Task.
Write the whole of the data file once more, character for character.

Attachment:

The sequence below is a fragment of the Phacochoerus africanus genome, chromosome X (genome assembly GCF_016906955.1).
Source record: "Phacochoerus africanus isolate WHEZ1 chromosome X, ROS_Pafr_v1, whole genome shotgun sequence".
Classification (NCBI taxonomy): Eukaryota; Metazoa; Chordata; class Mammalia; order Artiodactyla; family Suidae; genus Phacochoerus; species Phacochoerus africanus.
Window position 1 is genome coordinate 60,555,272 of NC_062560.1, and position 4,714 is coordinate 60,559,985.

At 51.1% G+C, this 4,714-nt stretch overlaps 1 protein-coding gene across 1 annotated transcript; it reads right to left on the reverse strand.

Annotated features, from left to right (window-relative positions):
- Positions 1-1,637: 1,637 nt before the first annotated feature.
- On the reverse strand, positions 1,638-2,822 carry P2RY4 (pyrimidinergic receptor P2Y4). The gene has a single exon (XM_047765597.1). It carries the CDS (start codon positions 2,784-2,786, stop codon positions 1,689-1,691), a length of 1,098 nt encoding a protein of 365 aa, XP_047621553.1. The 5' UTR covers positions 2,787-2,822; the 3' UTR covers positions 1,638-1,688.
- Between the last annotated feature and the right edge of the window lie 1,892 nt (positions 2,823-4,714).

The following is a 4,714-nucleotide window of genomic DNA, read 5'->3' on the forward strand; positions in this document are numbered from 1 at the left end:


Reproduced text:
The sequence below is a fragment of the Phacochoerus africanus genome, chromosome X (genome assembly GCF_016906955.1).
Source record: "Phacochoerus africanus isolate WHEZ1 chromosome X, ROS_Pafr_v1, whole genome shotgun sequence".
Classification (NCBI taxonomy): Eukaryota; Metazoa; Chordata; class Mammalia; order Artiodactyla; family Suidae; genus Phacochoerus; species Phacochoerus africanus.
Window position 1 is genome coordinate 60,555,272 of NC_062560.1, and position 4,714 is coordinate 60,559,985.

At 51.1% G+C, this 4,714-nt stretch overlaps 1 protein-coding gene across 1 annotated transcript; it reads right to left on the reverse strand.

Annotated features, from left to right (window-relative positions):
- Positions 1-1,637: 1,637 nt before the first annotated feature.
- On the reverse strand, positions 1,638-2,822 carry P2RY4 (pyrimidinergic receptor P2Y4). The gene has a single exon (XM_047765597.1). It carries the CDS (start codon positions 2,784-2,786, stop codon positions 1,689-1,691), a length of 1,098 nt encoding a protein of 365 aa, XP_047621553.1. The 5' UTR covers positions 2,787-2,822; the 3' UTR covers positions 1,638-1,688.
- Between the last annotated feature and the right edge of the window lie 1,892 nt (positions 2,823-4,714).

The following is a 4,714-nucleotide window of genomic DNA, read 5'->3' on the forward strand; positions in this document are numbered from 1 at the left end: